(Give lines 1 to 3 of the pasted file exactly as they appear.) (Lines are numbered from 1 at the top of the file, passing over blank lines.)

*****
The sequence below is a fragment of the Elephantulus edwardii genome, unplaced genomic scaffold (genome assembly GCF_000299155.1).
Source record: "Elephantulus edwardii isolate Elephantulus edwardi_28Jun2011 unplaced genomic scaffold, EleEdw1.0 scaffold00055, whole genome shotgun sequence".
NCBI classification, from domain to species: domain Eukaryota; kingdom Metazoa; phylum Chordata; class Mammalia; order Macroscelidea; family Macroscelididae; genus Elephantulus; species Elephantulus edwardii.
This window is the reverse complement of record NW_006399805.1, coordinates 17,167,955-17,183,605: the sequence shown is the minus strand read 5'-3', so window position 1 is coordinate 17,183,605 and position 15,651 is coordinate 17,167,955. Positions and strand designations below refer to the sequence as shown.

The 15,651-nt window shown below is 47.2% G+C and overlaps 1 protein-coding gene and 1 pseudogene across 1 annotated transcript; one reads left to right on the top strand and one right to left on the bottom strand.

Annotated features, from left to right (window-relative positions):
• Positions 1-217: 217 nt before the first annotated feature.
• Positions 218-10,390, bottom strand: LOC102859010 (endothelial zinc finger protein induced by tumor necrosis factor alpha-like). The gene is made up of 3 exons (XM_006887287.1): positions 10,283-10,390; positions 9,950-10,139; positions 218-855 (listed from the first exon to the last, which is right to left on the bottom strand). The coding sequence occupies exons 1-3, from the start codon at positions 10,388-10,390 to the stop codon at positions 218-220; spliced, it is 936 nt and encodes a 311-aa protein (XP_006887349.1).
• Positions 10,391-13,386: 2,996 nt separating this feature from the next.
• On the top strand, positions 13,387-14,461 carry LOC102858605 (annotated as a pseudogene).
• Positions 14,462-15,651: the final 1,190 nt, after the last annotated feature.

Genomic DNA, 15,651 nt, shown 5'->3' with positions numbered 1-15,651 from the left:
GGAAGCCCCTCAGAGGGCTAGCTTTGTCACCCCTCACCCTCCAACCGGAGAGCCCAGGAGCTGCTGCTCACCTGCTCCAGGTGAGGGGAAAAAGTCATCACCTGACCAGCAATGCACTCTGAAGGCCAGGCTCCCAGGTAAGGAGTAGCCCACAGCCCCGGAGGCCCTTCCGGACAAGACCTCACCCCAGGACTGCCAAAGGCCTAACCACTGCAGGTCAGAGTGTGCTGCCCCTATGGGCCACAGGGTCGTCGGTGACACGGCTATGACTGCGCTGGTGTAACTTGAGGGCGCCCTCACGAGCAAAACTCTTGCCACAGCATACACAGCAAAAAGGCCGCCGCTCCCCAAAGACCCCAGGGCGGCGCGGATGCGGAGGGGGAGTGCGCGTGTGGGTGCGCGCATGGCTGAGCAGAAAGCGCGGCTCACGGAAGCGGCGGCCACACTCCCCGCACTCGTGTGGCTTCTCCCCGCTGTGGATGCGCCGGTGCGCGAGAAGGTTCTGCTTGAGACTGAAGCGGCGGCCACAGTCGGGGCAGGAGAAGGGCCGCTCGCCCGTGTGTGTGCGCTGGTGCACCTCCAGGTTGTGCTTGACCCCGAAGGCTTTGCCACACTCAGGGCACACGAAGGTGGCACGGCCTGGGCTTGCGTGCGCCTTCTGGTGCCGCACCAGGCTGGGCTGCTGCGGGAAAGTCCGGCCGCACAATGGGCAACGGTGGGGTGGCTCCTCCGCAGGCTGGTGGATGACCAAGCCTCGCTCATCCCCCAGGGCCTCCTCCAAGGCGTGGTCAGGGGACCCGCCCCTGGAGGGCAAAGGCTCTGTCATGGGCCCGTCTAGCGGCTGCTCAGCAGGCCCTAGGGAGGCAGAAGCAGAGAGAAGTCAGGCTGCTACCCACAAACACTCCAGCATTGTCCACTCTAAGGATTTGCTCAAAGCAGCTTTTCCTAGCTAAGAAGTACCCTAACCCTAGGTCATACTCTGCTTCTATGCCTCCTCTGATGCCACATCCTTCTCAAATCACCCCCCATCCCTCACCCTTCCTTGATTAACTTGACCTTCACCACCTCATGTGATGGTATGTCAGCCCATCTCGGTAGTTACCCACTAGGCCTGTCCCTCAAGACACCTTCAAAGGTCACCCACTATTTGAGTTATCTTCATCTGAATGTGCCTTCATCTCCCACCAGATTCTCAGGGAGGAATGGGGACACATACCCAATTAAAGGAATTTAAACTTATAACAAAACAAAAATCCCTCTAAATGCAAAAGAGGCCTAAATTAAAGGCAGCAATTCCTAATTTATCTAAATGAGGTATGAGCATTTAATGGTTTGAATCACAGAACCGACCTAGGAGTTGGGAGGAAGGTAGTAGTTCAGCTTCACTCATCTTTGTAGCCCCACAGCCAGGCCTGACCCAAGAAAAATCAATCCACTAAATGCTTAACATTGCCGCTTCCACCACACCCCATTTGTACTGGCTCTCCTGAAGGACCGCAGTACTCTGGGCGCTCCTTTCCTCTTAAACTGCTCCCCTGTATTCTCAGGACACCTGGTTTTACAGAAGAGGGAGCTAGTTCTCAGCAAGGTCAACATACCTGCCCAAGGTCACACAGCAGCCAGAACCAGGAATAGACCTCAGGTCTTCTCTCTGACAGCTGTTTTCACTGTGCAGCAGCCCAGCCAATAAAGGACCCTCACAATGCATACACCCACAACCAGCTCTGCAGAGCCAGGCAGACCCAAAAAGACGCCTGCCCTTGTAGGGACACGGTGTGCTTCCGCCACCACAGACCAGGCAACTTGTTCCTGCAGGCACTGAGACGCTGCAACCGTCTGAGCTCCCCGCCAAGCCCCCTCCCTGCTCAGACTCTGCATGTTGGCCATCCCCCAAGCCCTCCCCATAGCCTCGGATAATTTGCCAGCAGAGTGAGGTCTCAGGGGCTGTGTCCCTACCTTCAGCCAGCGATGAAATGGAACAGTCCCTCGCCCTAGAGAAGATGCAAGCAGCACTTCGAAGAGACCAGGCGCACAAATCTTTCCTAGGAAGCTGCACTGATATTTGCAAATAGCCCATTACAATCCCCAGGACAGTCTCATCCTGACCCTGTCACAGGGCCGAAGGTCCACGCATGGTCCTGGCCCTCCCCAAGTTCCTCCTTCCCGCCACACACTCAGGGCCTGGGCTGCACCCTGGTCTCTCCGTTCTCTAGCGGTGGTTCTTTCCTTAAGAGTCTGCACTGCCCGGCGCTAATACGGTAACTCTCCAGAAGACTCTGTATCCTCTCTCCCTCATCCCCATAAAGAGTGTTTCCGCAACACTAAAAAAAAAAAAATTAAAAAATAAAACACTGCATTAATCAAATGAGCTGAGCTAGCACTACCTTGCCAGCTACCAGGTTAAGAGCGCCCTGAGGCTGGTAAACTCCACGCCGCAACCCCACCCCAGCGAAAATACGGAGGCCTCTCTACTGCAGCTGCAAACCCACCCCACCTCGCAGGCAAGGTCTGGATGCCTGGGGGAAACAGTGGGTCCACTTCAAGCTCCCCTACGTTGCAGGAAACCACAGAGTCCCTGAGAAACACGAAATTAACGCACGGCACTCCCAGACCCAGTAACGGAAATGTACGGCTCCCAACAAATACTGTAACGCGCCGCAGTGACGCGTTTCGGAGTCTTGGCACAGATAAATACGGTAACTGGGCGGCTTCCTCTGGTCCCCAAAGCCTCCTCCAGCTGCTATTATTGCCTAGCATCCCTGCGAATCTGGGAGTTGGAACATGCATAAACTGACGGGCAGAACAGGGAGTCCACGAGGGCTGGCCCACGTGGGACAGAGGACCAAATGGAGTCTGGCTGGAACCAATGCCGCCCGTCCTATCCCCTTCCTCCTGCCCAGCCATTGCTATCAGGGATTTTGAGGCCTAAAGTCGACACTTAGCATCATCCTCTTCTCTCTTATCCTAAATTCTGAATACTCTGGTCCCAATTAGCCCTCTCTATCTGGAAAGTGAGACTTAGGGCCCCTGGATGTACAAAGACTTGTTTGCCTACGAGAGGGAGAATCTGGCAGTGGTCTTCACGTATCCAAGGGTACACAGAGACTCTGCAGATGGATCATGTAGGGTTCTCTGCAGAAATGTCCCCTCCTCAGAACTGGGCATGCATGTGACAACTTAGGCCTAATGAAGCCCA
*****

The sequence below is a fragment of the Elephantulus edwardii genome, unplaced genomic scaffold (genome assembly GCF_000299155.1).
Source record: "Elephantulus edwardii isolate Elephantulus edwardi_28Jun2011 unplaced genomic scaffold, EleEdw1.0 scaffold00055, whole genome shotgun sequence".
NCBI classification, from domain to species: domain Eukaryota; kingdom Metazoa; phylum Chordata; class Mammalia; order Macroscelidea; family Macroscelididae; genus Elephantulus; species Elephantulus edwardii.